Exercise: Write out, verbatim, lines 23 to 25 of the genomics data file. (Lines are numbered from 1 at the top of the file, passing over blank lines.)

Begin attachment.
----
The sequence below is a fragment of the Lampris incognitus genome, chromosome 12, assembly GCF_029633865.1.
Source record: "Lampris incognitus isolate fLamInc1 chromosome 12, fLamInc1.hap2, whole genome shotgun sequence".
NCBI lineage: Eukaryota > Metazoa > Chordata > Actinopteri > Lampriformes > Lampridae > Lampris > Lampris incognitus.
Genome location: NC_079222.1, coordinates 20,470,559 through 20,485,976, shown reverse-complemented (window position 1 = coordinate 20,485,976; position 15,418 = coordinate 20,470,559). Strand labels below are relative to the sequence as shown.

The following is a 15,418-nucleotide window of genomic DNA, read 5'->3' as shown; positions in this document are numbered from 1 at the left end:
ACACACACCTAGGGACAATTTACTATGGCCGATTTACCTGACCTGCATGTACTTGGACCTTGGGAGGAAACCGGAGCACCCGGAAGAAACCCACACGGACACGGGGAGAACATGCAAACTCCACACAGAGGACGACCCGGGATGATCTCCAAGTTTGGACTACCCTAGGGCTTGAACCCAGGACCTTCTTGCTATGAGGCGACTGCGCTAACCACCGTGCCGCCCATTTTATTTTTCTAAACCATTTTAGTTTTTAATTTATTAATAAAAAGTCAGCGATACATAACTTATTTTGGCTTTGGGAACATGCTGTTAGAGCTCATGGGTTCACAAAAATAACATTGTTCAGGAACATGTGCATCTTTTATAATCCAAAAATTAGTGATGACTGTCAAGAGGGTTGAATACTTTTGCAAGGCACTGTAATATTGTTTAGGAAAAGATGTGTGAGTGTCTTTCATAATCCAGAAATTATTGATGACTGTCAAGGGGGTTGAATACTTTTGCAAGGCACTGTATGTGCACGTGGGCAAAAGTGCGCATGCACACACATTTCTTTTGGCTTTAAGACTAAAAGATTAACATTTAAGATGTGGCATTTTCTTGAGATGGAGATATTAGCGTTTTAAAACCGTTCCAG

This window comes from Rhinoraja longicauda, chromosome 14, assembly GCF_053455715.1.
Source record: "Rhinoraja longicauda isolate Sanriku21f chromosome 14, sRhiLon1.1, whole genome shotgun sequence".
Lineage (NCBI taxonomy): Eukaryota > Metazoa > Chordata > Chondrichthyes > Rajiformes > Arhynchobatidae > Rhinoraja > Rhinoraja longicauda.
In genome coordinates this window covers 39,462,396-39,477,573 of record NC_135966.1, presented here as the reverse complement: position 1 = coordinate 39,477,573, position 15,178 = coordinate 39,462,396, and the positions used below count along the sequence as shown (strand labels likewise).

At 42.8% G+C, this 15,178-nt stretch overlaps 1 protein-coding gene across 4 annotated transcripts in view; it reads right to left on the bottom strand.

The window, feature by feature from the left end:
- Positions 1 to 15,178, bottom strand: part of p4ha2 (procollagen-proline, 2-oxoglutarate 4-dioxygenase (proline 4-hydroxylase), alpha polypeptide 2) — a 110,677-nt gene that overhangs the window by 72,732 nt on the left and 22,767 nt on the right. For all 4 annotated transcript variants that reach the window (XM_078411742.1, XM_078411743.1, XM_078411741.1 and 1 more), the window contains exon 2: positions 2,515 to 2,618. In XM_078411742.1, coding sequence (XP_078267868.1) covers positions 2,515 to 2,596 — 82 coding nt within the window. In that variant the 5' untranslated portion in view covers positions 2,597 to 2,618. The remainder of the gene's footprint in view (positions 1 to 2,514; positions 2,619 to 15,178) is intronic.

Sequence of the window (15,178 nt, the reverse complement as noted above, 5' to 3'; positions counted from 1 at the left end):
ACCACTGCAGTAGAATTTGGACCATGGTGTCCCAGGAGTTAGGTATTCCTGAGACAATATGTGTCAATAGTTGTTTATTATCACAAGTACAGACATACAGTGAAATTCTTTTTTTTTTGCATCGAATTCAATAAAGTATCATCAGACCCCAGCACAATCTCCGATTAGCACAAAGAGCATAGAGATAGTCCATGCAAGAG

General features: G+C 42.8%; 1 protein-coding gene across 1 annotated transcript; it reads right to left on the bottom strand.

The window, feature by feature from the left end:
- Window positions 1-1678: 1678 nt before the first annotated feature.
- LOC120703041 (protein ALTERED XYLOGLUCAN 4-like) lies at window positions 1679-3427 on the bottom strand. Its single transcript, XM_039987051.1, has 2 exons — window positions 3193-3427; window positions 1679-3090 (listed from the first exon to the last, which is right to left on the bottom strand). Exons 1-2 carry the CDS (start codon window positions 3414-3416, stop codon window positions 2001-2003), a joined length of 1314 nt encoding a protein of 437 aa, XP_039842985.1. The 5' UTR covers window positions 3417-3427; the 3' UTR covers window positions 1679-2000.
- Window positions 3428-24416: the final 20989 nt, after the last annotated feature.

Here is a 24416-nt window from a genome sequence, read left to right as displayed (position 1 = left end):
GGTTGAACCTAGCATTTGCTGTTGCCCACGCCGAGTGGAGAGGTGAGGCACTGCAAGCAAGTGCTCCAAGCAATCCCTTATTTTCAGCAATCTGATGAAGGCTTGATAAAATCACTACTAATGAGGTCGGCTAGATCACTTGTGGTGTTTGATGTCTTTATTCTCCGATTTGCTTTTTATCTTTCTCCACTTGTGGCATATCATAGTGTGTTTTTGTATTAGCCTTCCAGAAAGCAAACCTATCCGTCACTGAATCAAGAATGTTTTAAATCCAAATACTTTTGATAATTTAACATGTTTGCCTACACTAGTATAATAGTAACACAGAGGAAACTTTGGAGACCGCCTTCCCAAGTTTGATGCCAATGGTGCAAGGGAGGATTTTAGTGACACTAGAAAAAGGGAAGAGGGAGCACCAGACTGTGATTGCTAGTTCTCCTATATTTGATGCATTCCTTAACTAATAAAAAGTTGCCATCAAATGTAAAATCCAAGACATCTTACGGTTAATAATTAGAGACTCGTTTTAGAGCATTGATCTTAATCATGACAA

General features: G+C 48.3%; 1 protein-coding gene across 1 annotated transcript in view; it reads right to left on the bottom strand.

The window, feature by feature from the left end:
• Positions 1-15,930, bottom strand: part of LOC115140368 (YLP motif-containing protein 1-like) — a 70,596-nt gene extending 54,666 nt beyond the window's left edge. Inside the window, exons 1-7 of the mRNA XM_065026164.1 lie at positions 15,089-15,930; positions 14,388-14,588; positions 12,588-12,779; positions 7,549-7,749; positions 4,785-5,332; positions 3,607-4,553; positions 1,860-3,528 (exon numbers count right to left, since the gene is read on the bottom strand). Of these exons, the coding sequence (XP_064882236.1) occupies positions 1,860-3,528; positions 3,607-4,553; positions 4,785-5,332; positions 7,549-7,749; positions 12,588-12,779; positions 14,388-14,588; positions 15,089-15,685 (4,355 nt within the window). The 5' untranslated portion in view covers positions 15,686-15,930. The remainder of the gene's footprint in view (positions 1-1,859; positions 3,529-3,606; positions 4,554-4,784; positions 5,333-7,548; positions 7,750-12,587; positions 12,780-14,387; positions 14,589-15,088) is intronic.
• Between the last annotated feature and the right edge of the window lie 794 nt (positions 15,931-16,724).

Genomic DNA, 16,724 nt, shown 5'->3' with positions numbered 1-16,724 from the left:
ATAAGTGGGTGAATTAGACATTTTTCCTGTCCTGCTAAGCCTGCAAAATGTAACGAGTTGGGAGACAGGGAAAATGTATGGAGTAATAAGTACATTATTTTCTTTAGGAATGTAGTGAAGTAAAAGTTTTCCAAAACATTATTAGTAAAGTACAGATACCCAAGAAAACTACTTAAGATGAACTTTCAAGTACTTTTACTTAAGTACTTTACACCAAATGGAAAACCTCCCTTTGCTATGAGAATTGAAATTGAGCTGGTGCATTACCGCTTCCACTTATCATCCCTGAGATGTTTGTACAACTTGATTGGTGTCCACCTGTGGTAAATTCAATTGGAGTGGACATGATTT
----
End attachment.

General features: G+C 48.3%; 1 protein-coding gene across 1 annotated transcript in view; it reads right to left on the bottom strand.

The window, feature by feature from the left end:
• Positions 1-15,930, bottom strand: part of LOC115140368 (YLP motif-containing protein 1-like) — a 70,596-nt gene extending 54,666 nt beyond the window's left edge. Inside the window, exons 1-7 of the mRNA XM_065026164.1 lie at positions 15,089-15,930; positions 14,388-14,588; positions 12,588-12,779; positions 7,549-7,749; positions 4,785-5,332; positions 3,607-4,553; positions 1,860-3,528 (exon numbers count right to left, since the gene is read on the bottom strand). Of these exons, the coding sequence (XP_064882236.1) occupies positions 1,860-3,528; positions 3,607-4,553; positions 4,785-5,332; positions 7,549-7,749; positions 12,588-12,779; positions 14,388-14,588; positions 15,089-15,685 (4,355 nt within the window). The 5' untranslated portion in view covers positions 15,686-15,930. The remainder of the gene's footprint in view (positions 1-1,859; positions 3,529-3,606; positions 4,554-4,784; positions 5,333-7,548; positions 7,750-12,587; positions 12,780-14,387; positions 14,589-15,088) is intronic.